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Popular virtual hunting games Best-sellers: Stalking video deer is replacing traditional shooting games.


As deer hunters take to the woods this week, others are tracking quarry from the comfort of their living rooms.

Realistic hunting and fishing simulation games like the wildly popular Deer Hunter II are selling hundreds of thousands of copies and now populate best-seller lists once ruled by finger-twitching shoot-'em-ups like Quake II.

In October, the No. 1 computer game in the United States was Deer Hunter II by GT Interactive, one of four hunting best-sellers. For a brief time, Deer Hunter II displaced heavyweight Windows 98 as the best-selling software title in the country.

Deer Hunter, the game that created the genre, still clings to the best-seller charts nearly a year after it was introduced, a feat almost unheard of in the entertainment software business.

The question on many people's minds is: why?

"It has surprised even us at times," says Paul Rinnde of WizardWorks, which created the Deer Hunter series for GT Interactive.

As I discovered, these simulations are not for everyone: Gamers weaned on adrenalin-churning frag fests like Quake II or Unreal will find hunting simulations about as exciting as staring at a screen saver. Sometimes it takes as long as 20 minutes for

digital quarry to lumber into view.

I took my first virtual hunt with Cabela's Big Game Hunter II, another $20 best-seller by Activision. Hunkered down in the pixilated pines of Colorado, I waited for my digital quarry to appear.

And waited and waited.

Even after scattering a healthy dose of coon urine and huffing into my elk horn until I turned blue, I still found nothing more interesting than deer scat. Yawn.

But clearly I'm in the minority, as any hunter will attest.

"In real life you can sit on the stand for hours - even a whole weekend - without seeing a deer," says hunter Ray Hollnagel, 37, of Oak Creek, Wis. Hollnagel, who plays Deer Hunter II and several other hunting games on his PC, should know: In his 20 years as a hunter he says he has bagged one deer. His record in the virtual woods, he says, is much better.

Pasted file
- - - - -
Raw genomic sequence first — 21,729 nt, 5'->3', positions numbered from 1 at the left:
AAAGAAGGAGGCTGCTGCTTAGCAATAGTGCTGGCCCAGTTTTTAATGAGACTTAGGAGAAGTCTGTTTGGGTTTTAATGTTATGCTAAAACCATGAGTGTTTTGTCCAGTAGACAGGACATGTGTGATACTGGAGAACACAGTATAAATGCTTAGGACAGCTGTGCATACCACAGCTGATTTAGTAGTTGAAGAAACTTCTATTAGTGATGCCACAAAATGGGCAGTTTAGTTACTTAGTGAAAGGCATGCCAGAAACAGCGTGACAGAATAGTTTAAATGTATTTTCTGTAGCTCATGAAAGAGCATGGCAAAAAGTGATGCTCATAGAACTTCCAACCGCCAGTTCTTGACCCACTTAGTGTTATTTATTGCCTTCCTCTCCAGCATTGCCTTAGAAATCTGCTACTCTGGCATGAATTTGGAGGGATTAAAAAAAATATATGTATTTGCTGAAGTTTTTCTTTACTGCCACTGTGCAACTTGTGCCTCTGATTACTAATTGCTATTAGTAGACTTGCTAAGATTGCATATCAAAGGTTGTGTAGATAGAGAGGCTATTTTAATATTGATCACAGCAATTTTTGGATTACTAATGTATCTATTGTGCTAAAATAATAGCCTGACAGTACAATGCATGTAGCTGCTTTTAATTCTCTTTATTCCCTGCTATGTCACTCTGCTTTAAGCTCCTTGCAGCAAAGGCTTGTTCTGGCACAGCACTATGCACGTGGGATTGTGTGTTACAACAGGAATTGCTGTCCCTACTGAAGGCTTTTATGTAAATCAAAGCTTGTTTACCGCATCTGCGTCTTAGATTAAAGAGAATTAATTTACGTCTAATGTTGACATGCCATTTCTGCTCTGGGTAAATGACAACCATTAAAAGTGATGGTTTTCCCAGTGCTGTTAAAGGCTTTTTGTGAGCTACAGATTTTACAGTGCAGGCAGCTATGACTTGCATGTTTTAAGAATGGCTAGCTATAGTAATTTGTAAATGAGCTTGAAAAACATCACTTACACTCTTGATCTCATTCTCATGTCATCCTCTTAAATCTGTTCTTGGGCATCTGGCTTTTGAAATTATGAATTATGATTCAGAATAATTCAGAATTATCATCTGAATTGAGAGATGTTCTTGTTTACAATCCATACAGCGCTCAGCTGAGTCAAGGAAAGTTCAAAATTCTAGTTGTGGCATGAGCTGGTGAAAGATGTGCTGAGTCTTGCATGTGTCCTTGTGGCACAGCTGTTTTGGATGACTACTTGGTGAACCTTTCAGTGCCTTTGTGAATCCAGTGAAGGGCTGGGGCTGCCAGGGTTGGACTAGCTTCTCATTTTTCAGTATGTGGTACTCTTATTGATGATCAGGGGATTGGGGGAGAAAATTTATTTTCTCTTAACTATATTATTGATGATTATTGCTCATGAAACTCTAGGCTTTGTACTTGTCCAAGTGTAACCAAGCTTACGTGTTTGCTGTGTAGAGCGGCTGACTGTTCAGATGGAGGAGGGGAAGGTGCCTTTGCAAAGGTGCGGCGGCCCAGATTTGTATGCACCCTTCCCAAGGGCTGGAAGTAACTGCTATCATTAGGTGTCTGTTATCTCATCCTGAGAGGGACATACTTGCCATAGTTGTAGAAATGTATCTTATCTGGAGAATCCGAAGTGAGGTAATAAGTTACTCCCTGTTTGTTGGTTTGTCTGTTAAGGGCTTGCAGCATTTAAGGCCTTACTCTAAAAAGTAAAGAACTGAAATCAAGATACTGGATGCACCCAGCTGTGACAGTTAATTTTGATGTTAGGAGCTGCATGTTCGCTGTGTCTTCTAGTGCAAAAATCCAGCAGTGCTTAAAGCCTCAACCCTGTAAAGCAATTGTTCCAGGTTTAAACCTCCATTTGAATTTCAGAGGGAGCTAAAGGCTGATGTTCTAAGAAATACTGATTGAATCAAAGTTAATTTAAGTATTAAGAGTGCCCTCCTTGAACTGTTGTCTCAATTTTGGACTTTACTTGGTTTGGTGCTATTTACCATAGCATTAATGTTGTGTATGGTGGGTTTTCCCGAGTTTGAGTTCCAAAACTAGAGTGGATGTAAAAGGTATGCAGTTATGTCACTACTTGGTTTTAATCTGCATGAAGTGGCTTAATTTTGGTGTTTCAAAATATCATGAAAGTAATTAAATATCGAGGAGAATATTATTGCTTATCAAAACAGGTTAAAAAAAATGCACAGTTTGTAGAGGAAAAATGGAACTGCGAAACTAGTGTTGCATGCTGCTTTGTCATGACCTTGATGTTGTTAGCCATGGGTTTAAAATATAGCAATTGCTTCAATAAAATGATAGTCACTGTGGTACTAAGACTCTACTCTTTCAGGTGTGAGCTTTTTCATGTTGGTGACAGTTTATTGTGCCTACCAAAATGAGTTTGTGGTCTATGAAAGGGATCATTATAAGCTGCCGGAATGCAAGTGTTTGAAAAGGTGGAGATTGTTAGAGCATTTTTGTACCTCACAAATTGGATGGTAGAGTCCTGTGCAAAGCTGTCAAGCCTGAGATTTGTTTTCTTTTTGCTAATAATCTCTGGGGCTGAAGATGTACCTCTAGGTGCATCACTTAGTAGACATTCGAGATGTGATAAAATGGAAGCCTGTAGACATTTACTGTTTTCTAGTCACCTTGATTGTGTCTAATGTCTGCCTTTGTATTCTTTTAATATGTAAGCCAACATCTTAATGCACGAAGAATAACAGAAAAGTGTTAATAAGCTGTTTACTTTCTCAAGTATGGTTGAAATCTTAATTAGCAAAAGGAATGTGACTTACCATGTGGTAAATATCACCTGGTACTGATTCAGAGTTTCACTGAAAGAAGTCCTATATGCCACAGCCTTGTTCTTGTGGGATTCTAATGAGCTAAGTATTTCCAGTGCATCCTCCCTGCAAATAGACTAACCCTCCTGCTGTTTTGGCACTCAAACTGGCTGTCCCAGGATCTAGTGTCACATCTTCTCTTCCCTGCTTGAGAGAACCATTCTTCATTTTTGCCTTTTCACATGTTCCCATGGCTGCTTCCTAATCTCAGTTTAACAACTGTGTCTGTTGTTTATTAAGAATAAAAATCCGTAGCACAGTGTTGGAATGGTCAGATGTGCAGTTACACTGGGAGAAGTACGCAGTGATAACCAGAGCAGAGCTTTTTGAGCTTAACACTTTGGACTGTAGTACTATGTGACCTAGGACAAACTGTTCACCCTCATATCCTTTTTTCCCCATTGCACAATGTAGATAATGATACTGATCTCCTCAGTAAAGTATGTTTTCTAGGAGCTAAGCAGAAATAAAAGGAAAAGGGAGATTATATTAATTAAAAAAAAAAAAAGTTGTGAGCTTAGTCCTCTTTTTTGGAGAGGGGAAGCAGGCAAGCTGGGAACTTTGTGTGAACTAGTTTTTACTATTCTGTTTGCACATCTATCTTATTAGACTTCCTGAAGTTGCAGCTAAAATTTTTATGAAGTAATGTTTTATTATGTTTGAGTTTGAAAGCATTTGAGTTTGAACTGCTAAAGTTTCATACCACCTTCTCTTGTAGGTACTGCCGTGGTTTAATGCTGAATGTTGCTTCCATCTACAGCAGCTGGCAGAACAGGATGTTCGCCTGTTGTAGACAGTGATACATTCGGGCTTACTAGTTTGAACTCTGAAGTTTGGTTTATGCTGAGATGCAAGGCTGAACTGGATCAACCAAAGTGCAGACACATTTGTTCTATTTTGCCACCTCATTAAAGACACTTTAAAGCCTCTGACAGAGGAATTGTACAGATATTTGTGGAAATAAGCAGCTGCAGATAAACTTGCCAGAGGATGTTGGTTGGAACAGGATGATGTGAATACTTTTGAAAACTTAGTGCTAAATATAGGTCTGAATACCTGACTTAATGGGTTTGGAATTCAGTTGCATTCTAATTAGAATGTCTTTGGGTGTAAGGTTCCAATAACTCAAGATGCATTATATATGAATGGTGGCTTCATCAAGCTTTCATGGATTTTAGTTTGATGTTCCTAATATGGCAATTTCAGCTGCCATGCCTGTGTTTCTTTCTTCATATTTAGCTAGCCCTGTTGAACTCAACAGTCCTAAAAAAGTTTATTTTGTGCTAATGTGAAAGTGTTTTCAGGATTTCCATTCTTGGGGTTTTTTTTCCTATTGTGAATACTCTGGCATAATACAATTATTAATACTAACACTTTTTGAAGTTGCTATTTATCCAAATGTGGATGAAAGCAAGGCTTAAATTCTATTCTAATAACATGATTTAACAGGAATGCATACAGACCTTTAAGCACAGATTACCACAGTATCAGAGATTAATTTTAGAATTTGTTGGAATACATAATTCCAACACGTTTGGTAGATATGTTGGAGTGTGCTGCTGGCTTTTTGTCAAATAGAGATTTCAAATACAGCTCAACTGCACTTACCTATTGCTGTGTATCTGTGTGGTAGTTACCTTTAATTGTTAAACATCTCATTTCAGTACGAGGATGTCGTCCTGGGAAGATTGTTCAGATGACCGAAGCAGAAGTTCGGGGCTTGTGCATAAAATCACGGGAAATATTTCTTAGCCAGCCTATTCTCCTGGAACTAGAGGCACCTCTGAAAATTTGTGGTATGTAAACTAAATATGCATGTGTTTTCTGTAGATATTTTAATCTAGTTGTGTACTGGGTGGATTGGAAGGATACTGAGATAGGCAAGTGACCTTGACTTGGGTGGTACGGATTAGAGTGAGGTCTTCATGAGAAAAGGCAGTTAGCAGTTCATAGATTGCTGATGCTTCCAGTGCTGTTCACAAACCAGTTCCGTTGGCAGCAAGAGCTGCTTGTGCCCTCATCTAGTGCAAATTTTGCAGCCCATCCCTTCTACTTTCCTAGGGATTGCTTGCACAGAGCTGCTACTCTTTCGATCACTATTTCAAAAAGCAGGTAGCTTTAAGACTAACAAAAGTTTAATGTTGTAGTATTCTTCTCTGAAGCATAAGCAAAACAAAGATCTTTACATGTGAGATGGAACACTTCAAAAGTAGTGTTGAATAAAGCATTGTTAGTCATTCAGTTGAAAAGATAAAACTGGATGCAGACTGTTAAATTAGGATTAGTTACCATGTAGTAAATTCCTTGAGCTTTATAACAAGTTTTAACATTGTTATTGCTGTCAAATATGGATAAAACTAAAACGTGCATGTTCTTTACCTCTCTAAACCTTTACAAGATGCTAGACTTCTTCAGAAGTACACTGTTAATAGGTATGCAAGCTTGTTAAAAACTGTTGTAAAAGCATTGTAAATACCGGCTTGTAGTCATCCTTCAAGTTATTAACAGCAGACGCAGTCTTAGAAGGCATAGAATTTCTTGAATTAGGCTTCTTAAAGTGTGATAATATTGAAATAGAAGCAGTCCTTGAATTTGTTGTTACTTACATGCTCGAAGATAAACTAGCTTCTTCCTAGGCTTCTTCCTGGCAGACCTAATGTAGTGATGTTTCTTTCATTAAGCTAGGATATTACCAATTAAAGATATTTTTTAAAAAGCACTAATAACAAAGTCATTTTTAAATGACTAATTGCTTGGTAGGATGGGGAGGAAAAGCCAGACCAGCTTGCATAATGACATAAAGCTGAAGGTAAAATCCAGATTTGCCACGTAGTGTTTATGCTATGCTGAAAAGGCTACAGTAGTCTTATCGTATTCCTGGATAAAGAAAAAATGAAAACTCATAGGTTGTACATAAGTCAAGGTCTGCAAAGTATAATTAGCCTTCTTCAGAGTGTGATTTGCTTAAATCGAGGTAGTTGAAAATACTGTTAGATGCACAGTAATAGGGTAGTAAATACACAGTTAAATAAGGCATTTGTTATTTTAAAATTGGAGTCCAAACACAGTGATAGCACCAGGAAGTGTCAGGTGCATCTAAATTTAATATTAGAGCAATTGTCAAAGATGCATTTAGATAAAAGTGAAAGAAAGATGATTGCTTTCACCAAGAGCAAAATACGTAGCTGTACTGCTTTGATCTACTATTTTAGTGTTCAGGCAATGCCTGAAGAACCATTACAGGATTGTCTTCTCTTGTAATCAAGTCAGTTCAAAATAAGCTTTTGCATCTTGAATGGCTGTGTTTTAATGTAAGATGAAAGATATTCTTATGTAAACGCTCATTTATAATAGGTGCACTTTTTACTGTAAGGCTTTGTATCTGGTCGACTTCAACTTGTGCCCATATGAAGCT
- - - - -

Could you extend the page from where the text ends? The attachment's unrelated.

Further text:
The hunting genre has spawned its own parody -- and controversy.

Deer Avenger by Cendant Software flips the roles: You're the prey and must scurry away from deers packing bazookas who tease, "Help! I'm naked and I have a pizza!" to lure you from the brush.

All this has proved too much for the Los Angeles-based animal rights group Last Chance for Animals. The group is waging a letter-writing campaign against discount chain Target for selling the hunting games, which it believes sends the wrong message to children. The group has created a Web site: www.targetteacheskids2kill.com.

But Danny Hammett of Head Games in Minneapolis, which created Cabela's Big Game Hunter II, says his company's hunting simulations try to teach as well as entertain. "Our products promote safety and the ethical use of weapons," he says. The games requires hunters to take gun safety lessons and and allows them to kill only the legal number of animals - and the woods are patrolled by a game warden who busts those who try to break the rules.

Some PC owners view the hunting games as a better alternative for children than PC games such as Quake in which people gun down humanoids.

"I don't allow that kind of stuff in our house," says Hollnagel, who hopes his two children will some day join him in the woods.

"I want to teach my children respect for firearms and nature. When you're teaching kids in some of these games to kill humanity, it sends the wrong message."

Pub Date: 12/07/98

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